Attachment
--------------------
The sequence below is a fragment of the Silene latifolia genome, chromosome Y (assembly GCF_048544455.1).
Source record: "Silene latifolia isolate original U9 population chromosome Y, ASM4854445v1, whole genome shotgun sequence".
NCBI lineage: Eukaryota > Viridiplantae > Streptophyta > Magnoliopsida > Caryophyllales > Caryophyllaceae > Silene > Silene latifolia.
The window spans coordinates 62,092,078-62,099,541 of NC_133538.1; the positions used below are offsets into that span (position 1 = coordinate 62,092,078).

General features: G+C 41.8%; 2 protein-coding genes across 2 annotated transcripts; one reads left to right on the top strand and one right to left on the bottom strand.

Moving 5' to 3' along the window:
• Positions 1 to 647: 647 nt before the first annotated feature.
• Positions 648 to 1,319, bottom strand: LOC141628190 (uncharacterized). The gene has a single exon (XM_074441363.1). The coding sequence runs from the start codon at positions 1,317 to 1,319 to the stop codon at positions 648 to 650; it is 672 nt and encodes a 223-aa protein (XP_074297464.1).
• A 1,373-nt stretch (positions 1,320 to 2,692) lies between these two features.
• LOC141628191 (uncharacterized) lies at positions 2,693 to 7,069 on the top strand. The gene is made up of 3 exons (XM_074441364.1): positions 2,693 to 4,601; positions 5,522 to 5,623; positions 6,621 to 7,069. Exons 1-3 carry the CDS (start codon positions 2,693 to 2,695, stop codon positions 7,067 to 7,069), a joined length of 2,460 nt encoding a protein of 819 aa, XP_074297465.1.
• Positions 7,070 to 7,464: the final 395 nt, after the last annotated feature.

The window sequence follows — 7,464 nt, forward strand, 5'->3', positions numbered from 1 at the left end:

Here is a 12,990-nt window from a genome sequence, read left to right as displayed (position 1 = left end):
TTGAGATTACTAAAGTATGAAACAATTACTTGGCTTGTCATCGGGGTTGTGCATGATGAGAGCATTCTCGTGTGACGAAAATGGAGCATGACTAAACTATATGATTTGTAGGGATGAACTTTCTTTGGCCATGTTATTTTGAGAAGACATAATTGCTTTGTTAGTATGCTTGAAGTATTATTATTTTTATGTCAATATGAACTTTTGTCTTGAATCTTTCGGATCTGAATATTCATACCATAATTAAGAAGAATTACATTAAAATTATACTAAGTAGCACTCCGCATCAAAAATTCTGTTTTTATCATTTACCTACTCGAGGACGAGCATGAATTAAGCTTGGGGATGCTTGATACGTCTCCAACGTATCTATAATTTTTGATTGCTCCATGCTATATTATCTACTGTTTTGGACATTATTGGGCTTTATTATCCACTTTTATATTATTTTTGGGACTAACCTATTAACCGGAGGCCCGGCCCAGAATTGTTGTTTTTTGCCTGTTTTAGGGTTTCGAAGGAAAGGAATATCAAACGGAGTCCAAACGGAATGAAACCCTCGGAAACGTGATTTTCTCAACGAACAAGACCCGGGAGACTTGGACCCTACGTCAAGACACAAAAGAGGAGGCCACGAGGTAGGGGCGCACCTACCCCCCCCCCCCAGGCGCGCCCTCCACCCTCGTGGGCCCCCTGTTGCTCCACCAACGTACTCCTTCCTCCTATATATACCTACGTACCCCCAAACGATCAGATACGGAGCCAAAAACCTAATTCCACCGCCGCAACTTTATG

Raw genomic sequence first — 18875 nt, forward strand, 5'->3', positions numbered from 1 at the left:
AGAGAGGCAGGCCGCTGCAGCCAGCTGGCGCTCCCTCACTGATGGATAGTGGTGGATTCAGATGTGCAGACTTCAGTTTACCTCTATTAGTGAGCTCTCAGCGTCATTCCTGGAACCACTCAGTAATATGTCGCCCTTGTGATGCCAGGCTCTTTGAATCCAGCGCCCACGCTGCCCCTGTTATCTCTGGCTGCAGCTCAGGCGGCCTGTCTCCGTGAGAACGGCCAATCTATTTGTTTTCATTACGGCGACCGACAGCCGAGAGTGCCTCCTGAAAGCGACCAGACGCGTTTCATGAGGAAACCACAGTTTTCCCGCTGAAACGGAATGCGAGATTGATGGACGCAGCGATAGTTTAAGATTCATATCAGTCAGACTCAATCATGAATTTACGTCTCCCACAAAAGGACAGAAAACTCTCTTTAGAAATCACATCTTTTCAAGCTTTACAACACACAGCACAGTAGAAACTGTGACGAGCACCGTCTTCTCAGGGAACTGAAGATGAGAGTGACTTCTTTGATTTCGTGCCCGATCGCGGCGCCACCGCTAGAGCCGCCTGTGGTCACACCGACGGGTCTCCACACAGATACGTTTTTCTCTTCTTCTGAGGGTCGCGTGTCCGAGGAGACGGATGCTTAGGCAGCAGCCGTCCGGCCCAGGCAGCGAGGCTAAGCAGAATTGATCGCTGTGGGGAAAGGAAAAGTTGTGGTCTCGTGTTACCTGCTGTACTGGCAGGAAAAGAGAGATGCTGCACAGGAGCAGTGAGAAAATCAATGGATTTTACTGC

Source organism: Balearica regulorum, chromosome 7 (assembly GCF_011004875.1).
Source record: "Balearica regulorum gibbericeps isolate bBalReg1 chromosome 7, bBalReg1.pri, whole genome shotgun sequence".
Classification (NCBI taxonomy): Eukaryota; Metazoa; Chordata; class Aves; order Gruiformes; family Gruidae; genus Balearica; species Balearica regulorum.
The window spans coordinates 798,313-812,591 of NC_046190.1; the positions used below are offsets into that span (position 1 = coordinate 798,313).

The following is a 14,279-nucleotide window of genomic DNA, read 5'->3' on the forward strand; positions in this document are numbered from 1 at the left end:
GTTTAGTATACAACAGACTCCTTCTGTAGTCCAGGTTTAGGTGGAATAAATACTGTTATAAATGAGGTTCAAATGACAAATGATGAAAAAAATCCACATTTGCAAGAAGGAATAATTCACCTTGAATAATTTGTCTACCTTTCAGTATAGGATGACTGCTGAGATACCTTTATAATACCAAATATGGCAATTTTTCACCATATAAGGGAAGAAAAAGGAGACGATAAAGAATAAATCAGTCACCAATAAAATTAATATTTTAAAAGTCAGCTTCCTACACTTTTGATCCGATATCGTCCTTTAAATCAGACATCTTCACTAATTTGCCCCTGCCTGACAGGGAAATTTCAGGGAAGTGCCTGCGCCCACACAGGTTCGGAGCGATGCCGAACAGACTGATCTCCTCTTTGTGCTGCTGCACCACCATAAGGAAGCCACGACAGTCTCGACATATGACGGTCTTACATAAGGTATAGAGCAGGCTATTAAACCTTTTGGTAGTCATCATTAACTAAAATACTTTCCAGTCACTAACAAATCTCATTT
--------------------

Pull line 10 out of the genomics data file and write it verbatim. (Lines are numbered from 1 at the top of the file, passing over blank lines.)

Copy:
• LOC141628191 (uncharacterized) lies at positions 2,693 to 7,069 on the top strand. The gene is made up of 3 exons (XM_074441364.1): positions 2,693 to 4,601; positions 5,522 to 5,623; positions 6,621 to 7,069. Exons 1-3 carry the CDS (start codon positions 2,693 to 2,695, stop codon positions 7,067 to 7,069), a joined length of 2,460 nt encoding a protein of 819 aa, XP_074297465.1.